The adventuresome life of a Great Pyrenees/Newfoundland dog in Northwestern Ontario

Archive for the ‘Elizabeth Campbell Books’ Category

FLASH SALE!

Today is my Birthday! I’m eight years old now. That makes me the oldest member of staff at the bookshop in two-legger years. Kay is still has me beat, though…

First Day in my New Home - Big Bed all to Myself!

First Day in my New Home (seven weeks old) – Big Bed all to Myself!

Elizabeth and I want to celebrate the day by doing something special. We can’t have a traditional party at the shop because it’s too full, and the crowds of people would probably overwhelm us. The usual bottlenecks would get all jammed up and two-leggers would get stuck and I’d need to hide because, much as I love my fans, sometimes I just need to take a wee break and be alone for a while, and cake and drinks in a bookshop really aren’t such a great idea and… well, you get the picture. What to do?

I thought up a grrrreat idea! It only works for my local fans, but then, so would a party, so this is what we’re going to do:

  1. Come in and see me at the bookshop today. Wish me happy birthday and I’ll give you half my usual cut (5%) off your book purchase!
  2. Sing me Happy Birthday and I’ll give you my whole commission on your purchase (10%).
  3. If you sing and hold up your book purchase and let the scribe take you picture with me for the blog and a poster of the celebration for the shop, Elizabeth will give you another 5% off your book purchase! Then I’ll have something to remember the day. That’s important to me because I’m getting old now and my memory isn’t as good as it used to be.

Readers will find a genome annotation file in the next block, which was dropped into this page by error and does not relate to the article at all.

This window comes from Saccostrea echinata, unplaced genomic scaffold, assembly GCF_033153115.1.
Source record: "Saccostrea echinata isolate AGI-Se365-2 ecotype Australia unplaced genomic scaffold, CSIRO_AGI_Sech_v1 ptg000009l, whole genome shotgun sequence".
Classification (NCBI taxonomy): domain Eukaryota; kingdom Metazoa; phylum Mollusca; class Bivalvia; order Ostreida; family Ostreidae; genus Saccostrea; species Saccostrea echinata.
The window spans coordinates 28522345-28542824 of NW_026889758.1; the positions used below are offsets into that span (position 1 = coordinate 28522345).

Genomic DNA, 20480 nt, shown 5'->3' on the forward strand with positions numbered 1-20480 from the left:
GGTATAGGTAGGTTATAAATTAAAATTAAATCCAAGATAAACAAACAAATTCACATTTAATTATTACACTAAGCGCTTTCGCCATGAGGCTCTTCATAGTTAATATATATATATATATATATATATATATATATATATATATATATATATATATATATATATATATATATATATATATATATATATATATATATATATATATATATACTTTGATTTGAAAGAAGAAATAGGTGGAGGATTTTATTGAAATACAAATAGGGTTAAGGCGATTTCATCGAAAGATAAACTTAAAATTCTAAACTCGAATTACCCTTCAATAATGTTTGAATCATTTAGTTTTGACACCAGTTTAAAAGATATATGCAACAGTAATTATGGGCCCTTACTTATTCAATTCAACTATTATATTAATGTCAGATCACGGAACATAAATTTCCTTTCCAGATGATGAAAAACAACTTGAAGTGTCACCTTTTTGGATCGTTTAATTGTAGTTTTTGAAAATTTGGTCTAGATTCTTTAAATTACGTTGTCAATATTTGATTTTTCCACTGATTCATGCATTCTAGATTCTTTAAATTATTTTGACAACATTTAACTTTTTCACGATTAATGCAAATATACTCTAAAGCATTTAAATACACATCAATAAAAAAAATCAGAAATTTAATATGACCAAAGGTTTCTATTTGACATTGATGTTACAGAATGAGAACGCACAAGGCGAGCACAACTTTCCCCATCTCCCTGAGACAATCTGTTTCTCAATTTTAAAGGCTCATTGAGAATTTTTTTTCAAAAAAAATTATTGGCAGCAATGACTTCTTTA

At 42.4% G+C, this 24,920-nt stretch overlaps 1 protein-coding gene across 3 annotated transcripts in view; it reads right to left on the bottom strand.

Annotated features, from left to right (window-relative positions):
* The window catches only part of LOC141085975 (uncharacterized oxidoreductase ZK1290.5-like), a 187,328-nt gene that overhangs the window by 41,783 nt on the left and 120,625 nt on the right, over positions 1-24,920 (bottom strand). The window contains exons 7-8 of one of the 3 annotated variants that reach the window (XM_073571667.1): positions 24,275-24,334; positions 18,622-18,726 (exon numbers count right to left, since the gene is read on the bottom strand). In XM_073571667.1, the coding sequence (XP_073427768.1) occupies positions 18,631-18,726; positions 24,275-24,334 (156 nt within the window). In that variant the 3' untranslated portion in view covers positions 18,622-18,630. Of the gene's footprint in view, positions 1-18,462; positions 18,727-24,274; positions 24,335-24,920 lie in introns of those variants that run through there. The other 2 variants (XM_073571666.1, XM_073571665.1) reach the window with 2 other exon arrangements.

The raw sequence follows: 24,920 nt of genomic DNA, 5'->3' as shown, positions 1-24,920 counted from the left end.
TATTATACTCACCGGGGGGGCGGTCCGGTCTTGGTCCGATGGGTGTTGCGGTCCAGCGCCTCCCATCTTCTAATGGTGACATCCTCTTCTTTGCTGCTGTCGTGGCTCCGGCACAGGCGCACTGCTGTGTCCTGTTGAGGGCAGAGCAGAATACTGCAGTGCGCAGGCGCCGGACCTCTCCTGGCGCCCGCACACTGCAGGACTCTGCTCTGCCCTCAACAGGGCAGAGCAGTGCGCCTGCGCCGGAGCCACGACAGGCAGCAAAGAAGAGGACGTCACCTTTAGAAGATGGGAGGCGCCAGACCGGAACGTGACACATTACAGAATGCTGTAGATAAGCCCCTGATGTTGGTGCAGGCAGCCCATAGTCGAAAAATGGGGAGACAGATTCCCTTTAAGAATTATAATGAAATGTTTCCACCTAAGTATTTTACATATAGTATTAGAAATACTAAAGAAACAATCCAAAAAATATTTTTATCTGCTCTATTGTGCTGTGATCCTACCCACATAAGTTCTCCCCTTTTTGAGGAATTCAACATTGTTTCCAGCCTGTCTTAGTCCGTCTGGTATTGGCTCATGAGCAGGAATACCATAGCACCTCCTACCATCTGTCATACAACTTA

My most recent portrait. Not as cute as I once was, but I’m still very cuddlable! (Note the soft focus. We used that option to hide my wrinkles.)

I hope all my Kenora friends and visitors will drop in and wish me a Happy Birthday today. I’m really excited to see you all!

Things That Go Creak in the Night

Last night was terrible. I hardly got any sleep at all. Something was going on outside. Something very noisy. Every few minutes, it would pop, or creak, snap, or crunch.

Let’s be clear. I am not talking about Elizabeth’s knees here. She wasn’t even moving until I woke her up around midnight to make her aware of the situation out there.

Sometimes it sounded like someone was walking out on our balcony. Sometimes they were jumping on the roof, I think. Once it even sounded like someone was tapping loudly on the bedroom window. That last one really startled me.

As the night went on, I grew increasingly agitated. When Elizabeth told me to lie down and go to sleep, I went over to Kay’s room to try to get her to check on what was happening. She just snored back at me.

I pounced on Elizabeth’s bed, which, most of the time, doubles as my own. At first, Elizabeth spent some time trying to make me feel better. By five, though, she was getting a bit rude. I don’t understand why she was so cranky. I was just doing my job. And I was truly unnerved by all the strange snaps and pops. It was kind of like those banging lights the summer people like so much. They drive me round the bend with anxiety. By five o’clock, I was panting constantly and pacing wherever I found a little space. I tried hiding under the bed, but I’m too big for that.